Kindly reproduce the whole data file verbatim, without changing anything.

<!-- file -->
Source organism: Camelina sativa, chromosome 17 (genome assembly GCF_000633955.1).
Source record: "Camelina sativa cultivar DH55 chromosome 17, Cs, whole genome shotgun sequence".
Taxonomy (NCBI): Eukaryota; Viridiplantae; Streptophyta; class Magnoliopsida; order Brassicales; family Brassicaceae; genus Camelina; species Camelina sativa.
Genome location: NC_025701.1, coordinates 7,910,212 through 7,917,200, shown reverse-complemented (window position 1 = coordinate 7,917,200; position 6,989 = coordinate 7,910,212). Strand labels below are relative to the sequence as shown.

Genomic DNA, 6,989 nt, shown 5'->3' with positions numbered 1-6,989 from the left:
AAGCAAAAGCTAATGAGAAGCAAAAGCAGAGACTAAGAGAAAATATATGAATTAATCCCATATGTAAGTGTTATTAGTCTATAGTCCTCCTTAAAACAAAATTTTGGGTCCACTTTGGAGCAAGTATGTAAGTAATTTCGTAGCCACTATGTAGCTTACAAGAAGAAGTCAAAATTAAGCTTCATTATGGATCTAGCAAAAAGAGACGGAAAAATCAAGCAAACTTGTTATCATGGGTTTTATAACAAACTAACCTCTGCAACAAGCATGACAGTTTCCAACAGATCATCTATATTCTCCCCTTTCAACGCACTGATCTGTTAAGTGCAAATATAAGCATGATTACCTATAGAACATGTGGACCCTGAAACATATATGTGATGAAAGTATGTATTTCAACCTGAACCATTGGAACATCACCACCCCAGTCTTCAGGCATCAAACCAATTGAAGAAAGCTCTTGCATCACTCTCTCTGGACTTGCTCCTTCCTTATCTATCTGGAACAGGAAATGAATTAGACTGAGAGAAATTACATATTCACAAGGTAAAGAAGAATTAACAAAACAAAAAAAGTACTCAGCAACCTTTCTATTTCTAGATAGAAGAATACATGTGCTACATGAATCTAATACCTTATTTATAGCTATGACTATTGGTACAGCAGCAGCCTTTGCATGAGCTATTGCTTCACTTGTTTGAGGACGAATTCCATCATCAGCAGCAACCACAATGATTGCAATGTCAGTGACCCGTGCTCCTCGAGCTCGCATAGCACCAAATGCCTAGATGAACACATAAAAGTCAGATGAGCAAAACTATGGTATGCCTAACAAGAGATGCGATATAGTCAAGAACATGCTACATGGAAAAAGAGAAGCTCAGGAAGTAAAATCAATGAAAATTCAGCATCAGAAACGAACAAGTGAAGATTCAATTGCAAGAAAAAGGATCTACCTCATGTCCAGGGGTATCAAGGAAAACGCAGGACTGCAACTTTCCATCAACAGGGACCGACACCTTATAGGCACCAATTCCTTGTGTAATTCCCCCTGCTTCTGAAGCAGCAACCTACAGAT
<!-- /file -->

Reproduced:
Source organism: Camelina sativa, chromosome 17 (genome assembly GCF_000633955.1).
Source record: "Camelina sativa cultivar DH55 chromosome 17, Cs, whole genome shotgun sequence".
Taxonomy (NCBI): Eukaryota; Viridiplantae; Streptophyta; class Magnoliopsida; order Brassicales; family Brassicaceae; genus Camelina; species Camelina sativa.
Genome location: NC_025701.1, coordinates 7,910,212 through 7,917,200, shown reverse-complemented (window position 1 = coordinate 7,917,200; position 6,989 = coordinate 7,910,212). Strand labels below are relative to the sequence as shown.

Genomic DNA, 6,989 nt, shown 5'->3' with positions numbered 1-6,989 from the left:
AAGCAAAAGCTAATGAGAAGCAAAAGCAGAGACTAAGAGAAAATATATGAATTAATCCCATATGTAAGTGTTATTAGTCTATAGTCCTCCTTAAAACAAAATTTTGGGTCCACTTTGGAGCAAGTATGTAAGTAATTTCGTAGCCACTATGTAGCTTACAAGAAGAAGTCAAAATTAAGCTTCATTATGGATCTAGCAAAAAGAGACGGAAAAATCAAGCAAACTTGTTATCATGGGTTTTATAACAAACTAACCTCTGCAACAAGCATGACAGTTTCCAACAGATCATCTATATTCTCCCCTTTCAACGCACTGATCTGTTAAGTGCAAATATAAGCATGATTACCTATAGAACATGTGGACCCTGAAACATATATGTGATGAAAGTATGTATTTCAACCTGAACCATTGGAACATCACCACCCCAGTCTTCAGGCATCAAACCAATTGAAGAAAGCTCTTGCATCACTCTCTCTGGACTTGCTCCTTCCTTATCTATCTGGAACAGGAAATGAATTAGACTGAGAGAAATTACATATTCACAAGGTAAAGAAGAATTAACAAAACAAAAAAAGTACTCAGCAACCTTTCTATTTCTAGATAGAAGAATACATGTGCTACATGAATCTAATACCTTATTTATAGCTATGACTATTGGTACAGCAGCAGCCTTTGCATGAGCTATTGCTTCACTTGTTTGAGGACGAATTCCATCATCAGCAGCAACCACAATGATTGCAATGTCAGTGACCCGTGCTCCTCGAGCTCGCATAGCACCAAATGCCTAGATGAACACATAAAAGTCAGATGAGCAAAACTATGGTATGCCTAACAAGAGATGCGATATAGTCAAGAACATGCTACATGGAAAAAGAGAAGCTCAGGAAGTAAAATCAATGAAAATTCAGCATCAGAAACGAACAAGTGAAGATTCAATTGCAAGAAAAAGGATCTACCTCATGTCCAGGGGTATCAAGGAAAACGCAGGACTGCAACTTTCCATCAACAGGGACCGACACCTTATAGGCACCAATTCCTTGTGTAATTCCCCCTGCTTCTGAAGCAGCAACCTACAGAT